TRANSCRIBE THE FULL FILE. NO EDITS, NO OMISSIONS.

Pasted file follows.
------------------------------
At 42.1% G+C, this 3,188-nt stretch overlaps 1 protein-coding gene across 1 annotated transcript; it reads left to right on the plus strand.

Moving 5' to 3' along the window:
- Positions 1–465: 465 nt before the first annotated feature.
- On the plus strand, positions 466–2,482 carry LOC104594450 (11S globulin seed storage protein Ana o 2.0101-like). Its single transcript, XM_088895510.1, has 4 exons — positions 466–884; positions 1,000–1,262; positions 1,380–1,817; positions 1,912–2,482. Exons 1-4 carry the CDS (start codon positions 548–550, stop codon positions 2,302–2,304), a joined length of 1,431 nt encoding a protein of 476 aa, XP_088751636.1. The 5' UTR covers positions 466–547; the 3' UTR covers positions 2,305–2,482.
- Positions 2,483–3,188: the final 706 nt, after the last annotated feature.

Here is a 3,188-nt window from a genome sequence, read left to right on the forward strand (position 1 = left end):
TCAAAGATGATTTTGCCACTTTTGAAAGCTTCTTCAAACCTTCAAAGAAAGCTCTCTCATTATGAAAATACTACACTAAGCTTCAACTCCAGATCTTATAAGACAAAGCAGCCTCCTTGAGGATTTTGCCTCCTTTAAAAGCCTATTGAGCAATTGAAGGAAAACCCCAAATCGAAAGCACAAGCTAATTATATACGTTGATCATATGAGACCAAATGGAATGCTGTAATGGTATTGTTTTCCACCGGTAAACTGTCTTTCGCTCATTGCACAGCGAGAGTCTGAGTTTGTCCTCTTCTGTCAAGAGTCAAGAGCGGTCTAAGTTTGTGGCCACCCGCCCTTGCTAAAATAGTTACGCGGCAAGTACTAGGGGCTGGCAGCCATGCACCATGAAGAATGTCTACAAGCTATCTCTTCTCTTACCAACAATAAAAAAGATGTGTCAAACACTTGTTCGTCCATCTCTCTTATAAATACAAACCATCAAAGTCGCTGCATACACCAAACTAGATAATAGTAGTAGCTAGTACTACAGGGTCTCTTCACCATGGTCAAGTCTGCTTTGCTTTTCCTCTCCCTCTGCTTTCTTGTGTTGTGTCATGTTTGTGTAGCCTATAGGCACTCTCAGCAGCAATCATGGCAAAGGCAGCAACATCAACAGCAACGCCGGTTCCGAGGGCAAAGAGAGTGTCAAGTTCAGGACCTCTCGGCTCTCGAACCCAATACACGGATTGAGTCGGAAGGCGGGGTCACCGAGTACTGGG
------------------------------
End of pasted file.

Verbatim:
At 42.1% G+C, this 3,188-nt stretch overlaps 1 protein-coding gene across 1 annotated transcript; it reads left to right on the plus strand.

Moving 5' to 3' along the window:
- Positions 1–465: 465 nt before the first annotated feature.
- On the plus strand, positions 466–2,482 carry LOC104594450 (11S globulin seed storage protein Ana o 2.0101-like). Its single transcript, XM_088895510.1, has 4 exons — positions 466–884; positions 1,000–1,262; positions 1,380–1,817; positions 1,912–2,482. Exons 1-4 carry the CDS (start codon positions 548–550, stop codon positions 2,302–2,304), a joined length of 1,431 nt encoding a protein of 476 aa, XP_088751636.1. The 5' UTR covers positions 466–547; the 3' UTR covers positions 2,305–2,482.
- Positions 2,483–3,188: the final 706 nt, after the last annotated feature.

Here is a 3,188-nt window from a genome sequence, read left to right on the forward strand (position 1 = left end):
TCAAAGATGATTTTGCCACTTTTGAAAGCTTCTTCAAACCTTCAAAGAAAGCTCTCTCATTATGAAAATACTACACTAAGCTTCAACTCCAGATCTTATAAGACAAAGCAGCCTCCTTGAGGATTTTGCCTCCTTTAAAAGCCTATTGAGCAATTGAAGGAAAACCCCAAATCGAAAGCACAAGCTAATTATATACGTTGATCATATGAGACCAAATGGAATGCTGTAATGGTATTGTTTTCCACCGGTAAACTGTCTTTCGCTCATTGCACAGCGAGAGTCTGAGTTTGTCCTCTTCTGTCAAGAGTCAAGAGCGGTCTAAGTTTGTGGCCACCCGCCCTTGCTAAAATAGTTACGCGGCAAGTACTAGGGGCTGGCAGCCATGCACCATGAAGAATGTCTACAAGCTATCTCTTCTCTTACCAACAATAAAAAAGATGTGTCAAACACTTGTTCGTCCATCTCTCTTATAAATACAAACCATCAAAGTCGCTGCATACACCAAACTAGATAATAGTAGTAGCTAGTACTACAGGGTCTCTTCACCATGGTCAAGTCTGCTTTGCTTTTCCTCTCCCTCTGCTTTCTTGTGTTGTGTCATGTTTGTGTAGCCTATAGGCACTCTCAGCAGCAATCATGGCAAAGGCAGCAACATCAACAGCAACGCCGGTTCCGAGGGCAAAGAGAGTGTCAAGTTCAGGACCTCTCGGCTCTCGAACCCAATACACGGATTGAGTCGGAAGGCGGGGTCACCGAGTACTGGG